How to Prune Indeterminate Tomato Plants




Figure out how to prune indeterminate tomato plants from their baby stages to the full-grown stage! Apero, Black Cherry Organic, Juliet, Prudent’s Purple Organic, Yellow Pear, Sun Gold, & Big Beef are some examples of Indeterminate Tomato Varieties.


Most gardeners’ choose the indeterminate type of tomato plants for gardening instead of the determinate type because-


- They bear fruits throughout the year until frost. Therefore, yield much more fruits than the determinate varieties.


- These varieties of tomatoes are much more flavorful as they mature over a longer season.


Indeterminate tomato plants are basically vine tomatoes that normally grow to 6-10 feet in height. In the greenhouses & tropical region, they may be 20 feet tall. California’s ‘Red Zebra’ is a popular indeterminate tomato plant that grows up to 6-12 feet and has an exclusive red color with orange stripes. There's also the ever popular 'Green Zebra' as well!


As the indeterminate tomato plant receives regular watering & fertilizers, it tends to grow taller and taller. They require support with cages, stakes, or trellises. Most importantly, continuous pruning is inevitable for healthy plant growth and bearing flavorful juicy tomatoes.


Pruning Tips-


· Pinching tiny suckers is a common practice. The drawback with pinching is that it often causes a rip which then leads the plant to direct all its energy towards healing the rip and eventually delay the fruiting process. The rip can also damage or kill the plant as it’s an open spot for infection to enter. Be sure to use a use a sharp knife or pruners to make a clean cut of the suckers.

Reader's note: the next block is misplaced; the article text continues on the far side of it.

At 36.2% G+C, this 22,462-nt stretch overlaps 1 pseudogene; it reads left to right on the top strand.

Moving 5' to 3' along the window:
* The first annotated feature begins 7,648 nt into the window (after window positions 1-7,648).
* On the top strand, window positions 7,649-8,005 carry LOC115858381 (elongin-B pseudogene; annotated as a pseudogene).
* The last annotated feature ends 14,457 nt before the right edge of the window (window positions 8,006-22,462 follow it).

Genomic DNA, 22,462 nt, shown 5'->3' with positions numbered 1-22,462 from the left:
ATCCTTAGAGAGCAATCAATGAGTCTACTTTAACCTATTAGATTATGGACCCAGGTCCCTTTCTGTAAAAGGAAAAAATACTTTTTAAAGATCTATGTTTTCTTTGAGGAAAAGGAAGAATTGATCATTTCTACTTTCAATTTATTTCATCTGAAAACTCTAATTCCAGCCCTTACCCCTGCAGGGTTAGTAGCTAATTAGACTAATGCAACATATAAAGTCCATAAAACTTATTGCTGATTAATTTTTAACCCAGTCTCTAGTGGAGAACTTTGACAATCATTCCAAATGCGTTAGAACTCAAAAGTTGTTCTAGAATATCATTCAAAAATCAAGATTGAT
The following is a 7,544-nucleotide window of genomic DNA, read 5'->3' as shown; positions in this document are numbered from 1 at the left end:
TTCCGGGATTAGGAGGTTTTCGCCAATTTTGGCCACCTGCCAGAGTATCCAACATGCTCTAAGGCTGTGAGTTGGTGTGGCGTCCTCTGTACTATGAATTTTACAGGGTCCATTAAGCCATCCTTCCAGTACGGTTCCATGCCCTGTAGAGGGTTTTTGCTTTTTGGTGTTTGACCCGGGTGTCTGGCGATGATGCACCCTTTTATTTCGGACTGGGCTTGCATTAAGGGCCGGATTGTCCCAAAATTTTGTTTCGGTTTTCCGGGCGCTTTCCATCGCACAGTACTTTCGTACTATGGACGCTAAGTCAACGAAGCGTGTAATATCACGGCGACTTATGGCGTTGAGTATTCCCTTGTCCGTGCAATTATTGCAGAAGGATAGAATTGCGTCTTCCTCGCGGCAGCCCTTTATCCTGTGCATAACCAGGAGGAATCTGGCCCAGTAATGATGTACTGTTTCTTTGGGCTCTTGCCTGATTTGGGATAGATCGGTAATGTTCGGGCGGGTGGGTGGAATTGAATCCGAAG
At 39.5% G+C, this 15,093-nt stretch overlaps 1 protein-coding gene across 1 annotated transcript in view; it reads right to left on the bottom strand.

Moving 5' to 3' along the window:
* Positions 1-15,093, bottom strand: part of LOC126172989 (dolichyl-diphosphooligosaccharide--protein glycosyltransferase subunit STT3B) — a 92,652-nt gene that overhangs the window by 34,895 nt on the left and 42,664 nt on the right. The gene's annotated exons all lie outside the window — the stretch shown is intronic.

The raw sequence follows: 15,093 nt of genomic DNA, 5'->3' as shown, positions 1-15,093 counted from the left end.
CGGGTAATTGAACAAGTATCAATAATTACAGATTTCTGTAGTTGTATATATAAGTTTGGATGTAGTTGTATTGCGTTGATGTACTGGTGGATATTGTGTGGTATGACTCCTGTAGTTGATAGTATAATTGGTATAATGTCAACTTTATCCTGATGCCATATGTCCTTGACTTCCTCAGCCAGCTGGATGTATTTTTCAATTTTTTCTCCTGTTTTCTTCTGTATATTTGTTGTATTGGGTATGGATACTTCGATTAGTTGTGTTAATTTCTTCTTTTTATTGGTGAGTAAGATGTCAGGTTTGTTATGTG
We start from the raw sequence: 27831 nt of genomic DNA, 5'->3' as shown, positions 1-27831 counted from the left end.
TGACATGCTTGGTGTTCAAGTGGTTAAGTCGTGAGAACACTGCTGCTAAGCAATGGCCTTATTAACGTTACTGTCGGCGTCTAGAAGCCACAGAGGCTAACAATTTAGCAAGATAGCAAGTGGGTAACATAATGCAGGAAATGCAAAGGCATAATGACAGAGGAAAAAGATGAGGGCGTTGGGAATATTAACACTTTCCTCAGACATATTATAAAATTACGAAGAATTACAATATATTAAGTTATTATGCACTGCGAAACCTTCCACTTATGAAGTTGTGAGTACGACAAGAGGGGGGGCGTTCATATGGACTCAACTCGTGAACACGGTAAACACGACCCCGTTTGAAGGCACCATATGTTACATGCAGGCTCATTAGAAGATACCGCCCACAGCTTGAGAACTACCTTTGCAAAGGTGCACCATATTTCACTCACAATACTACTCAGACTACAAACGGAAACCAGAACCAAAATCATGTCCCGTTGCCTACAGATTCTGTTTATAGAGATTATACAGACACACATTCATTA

1. When Transplanting Baby Indeterminate Tomato Plants-


Firstly, snip off the bottom leaves, leaving 3-4 tiers, and then plant deep in the prepared potting mix. This allows a vigorous root structure resulting in a strong plant.


Also, get rid of all the flowers as this helps the plant focus towards a leafy development instead of bearing small or medium-sized fruit before time.


2. Before & After the Tomato Plant Reaches 12-18 inches Height


Before the organic tomato plant is 12-18 inches tall, use pruning shears to cut off all the flower clusters, as it assists root formation.


After its 12-18 inches tall, let the flower clusters grow and remove the suckers growing beneath them. Suckers are a competing vine growing in the spot between the the main stem and branches, if left alone they slow fruit development and grow another main stem! However, if you let suckers grow at least 5-6 inches, you can plant them and start an entirely new tomato plant!


3. When Fruit Development Starts


Snap off the suckers growing below the fruit clusters and right above the second leafy stem from the root end. To boost photosynthesis and to shade the fruit, leave out some leaves on every stem.


4. Pruning Throughout the Plant Growth


During the organic tomato gardening process, whenever you see any damaged, broken, or infected stem, snip it off right away. The damaged spot becomes an entrance spot for diseases to get in and possibly kill your beloved tomato plant. Moreover, if the infected tissue is present on the plant, the disease spreads quickly.


5. A Last Prune: 4 Weeks Before The First Fall Frost


Just as the tomato plant season concludes, prune the growing tips from all the chief stems. This pruning tactic, also known as topping, has a double benefit-

· It halts the plant from flowering, as the fruit won’t have enough time to grow & ripen.

· It re-directs the plant towards sending all their sugars to the existing raw tomatoes.


Thereby, helping them to ripen faster and save from picking any green unripe tomatoes before frost.


Now, in case you want to harvest some green firm tomatoes, best skip this final pruning. The unripe tomatoes taste delicious as pickles, jellies, and as fried green tomatoes.


Happy Pruning!

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